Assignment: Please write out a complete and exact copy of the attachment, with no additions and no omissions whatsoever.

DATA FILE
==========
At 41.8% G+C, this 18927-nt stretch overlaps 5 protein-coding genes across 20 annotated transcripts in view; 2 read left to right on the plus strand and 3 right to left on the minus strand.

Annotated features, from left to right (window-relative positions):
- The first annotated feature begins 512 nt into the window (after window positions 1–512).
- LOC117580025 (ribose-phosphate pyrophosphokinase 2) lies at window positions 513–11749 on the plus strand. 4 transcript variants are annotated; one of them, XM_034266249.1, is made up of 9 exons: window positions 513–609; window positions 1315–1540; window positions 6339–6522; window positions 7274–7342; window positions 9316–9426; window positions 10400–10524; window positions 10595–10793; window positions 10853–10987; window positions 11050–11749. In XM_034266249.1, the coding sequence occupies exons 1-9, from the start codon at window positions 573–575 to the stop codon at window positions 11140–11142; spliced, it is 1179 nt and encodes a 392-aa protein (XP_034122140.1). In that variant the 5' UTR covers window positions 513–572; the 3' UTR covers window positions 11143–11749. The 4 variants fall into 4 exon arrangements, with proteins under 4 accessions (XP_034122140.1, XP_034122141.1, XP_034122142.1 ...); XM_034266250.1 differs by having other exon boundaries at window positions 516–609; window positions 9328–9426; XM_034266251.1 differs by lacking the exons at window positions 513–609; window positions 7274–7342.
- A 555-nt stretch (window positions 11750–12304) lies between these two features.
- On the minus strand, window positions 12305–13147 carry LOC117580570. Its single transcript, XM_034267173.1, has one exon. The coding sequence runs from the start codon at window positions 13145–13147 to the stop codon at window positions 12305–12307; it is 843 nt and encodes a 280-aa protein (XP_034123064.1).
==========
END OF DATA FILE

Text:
At 41.8% G+C, this 18927-nt stretch overlaps 5 protein-coding genes across 20 annotated transcripts in view; 2 read left to right on the plus strand and 3 right to left on the minus strand.

Annotated features, from left to right (window-relative positions):
- The first annotated feature begins 512 nt into the window (after window positions 1–512).
- LOC117580025 (ribose-phosphate pyrophosphokinase 2) lies at window positions 513–11749 on the plus strand. 4 transcript variants are annotated; one of them, XM_034266249.1, is made up of 9 exons: window positions 513–609; window positions 1315–1540; window positions 6339–6522; window positions 7274–7342; window positions 9316–9426; window positions 10400–10524; window positions 10595–10793; window positions 10853–10987; window positions 11050–11749. In XM_034266249.1, the coding sequence occupies exons 1-9, from the start codon at window positions 573–575 to the stop codon at window positions 11140–11142; spliced, it is 1179 nt and encodes a 392-aa protein (XP_034122140.1). In that variant the 5' UTR covers window positions 513–572; the 3' UTR covers window positions 11143–11749. The 4 variants fall into 4 exon arrangements, with proteins under 4 accessions (XP_034122140.1, XP_034122141.1, XP_034122142.1 ...); XM_034266250.1 differs by having other exon boundaries at window positions 516–609; window positions 9328–9426; XM_034266251.1 differs by lacking the exons at window positions 513–609; window positions 7274–7342.
- A 555-nt stretch (window positions 11750–12304) lies between these two features.
- On the minus strand, window positions 12305–13147 carry LOC117580570. Its single transcript, XM_034267173.1, has one exon. The coding sequence runs from the start codon at window positions 13145–13147 to the stop codon at window positions 12305–12307; it is 843 nt and encodes a 280-aa protein (XP_034123064.1).